Tuesday, October 11, 2011

Recovering from Ophelia: Where does the money come from?

Yesterday, 10 September 2011, I ran into the one of our engineers overseeing the recovery at the barbershop and we struck a conversation about how surprised the was at how hard the St. Joseph community was hit by Ophelia, he was also surprised that one had reported the damage or the extent. While official estimates put damages at over $40 million, his estimation that could be close to $60 million. The question is where is this money going to come from?

The 2008 Medium Term Growth and Social Protection Strategy (GSPS) recognizes the economic and financial impacts of the natural disasters on Dominica and the need to reduce vulnerability to disasters. It makes organizational provision for the management of these disasters by relocating the Office of Disaster Managements to the office of the Prime Minister. It also includes upgrading the staff and the development of disaster policies and plans. It also reassigns the National Emergency Management Organization (NEPO as a Prime Ministerial Function.

The GSPS clearly focuses on a combination of risk reduction and impact measures. However, similar clarity does not exists with respect to funding these measures and that raises questions about the financial resources for resolving the impacts of Ophelia. The GSPA makes provision for for a Disaster Mitigation Contingency Fund. It proposed to allocate 5% of the annual value of the Public Sector Investment Program (PSIP) and to supplement this fund with resources from external source.

At present there is no indication that this fund exist and the external sources to supplement it have not been specified. In the meantime, with the introduction of St. Joseph on the list of areas impacted, the cost of recovery continues to mount. In addition, Dominica has not recovered from the early disaster that involved the collapse of the Mathieu Dam. This collapse destroyed a bridge severely hampered access to farmlands for all farmers in the Layou Valley. The sediments deposited in the Layou river raised the river bed significantly and regularly disrupt West Coast traffic as a result of flash floods.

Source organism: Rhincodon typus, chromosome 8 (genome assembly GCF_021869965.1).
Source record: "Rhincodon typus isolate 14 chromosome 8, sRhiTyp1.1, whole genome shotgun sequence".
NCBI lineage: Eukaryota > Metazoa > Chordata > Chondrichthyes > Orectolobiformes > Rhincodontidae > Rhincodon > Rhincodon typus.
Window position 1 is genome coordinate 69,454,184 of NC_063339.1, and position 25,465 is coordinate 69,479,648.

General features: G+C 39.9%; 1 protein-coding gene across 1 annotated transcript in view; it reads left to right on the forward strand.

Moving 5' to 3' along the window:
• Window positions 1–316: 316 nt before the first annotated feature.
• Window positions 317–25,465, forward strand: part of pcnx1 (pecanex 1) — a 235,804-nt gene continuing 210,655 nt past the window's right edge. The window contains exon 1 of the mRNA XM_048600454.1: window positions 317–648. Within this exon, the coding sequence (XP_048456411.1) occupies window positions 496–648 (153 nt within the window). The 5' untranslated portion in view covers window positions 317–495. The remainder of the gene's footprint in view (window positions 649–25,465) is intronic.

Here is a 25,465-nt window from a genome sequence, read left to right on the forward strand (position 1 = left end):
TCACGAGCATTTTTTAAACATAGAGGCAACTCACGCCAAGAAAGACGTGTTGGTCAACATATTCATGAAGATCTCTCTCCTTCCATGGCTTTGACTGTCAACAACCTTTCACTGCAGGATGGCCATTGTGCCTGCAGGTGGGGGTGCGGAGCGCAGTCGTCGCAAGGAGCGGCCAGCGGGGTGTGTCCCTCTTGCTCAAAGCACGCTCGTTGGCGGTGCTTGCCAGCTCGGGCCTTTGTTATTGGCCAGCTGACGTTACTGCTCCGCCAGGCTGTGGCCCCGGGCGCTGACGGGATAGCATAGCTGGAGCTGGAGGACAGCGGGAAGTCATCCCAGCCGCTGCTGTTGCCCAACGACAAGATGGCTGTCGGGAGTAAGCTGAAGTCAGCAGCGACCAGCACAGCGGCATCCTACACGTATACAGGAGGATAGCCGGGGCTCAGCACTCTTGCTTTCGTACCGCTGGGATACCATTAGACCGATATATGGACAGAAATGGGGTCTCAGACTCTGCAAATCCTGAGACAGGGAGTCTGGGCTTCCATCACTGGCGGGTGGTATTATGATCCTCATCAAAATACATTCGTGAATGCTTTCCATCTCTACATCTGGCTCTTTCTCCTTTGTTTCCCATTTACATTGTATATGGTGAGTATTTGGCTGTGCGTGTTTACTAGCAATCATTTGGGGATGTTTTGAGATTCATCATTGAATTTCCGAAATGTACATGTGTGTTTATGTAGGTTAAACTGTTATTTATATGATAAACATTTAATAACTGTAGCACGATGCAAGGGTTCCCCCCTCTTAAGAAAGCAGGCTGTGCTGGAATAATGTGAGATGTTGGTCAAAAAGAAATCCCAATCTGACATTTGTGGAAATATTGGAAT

On Monday 24 October, the Prime Minister announced the People's Republic of China was funding fully the reconstruction of the bridge and the relocation of the families whose homes were located in the direct path of the rivers in Mahaut and Massacre. The elevated river bed remains a problem.Clearly government does not now have the financial resources or equipment to dredge the river and remove the sediments, and may have to depend on private sector in Dominica and externally to do so.

The money remains the issue and therefore undermines sustainability of proposed approaches to response or mitigation. Given the high frequency of these disasters and their inevitability, given the location of Dominica, approaches that integrates disasters into development policies and plans are crucial. Disaster must be intertwined into every aspects of the Dominican life and livelihood. Every effort must be made therefore to provide the kind of financial resources if only as the impetus attracting external support, as an indicator of our seriousness in tackling the recurrent, chronic issues of natural disasters in Dominica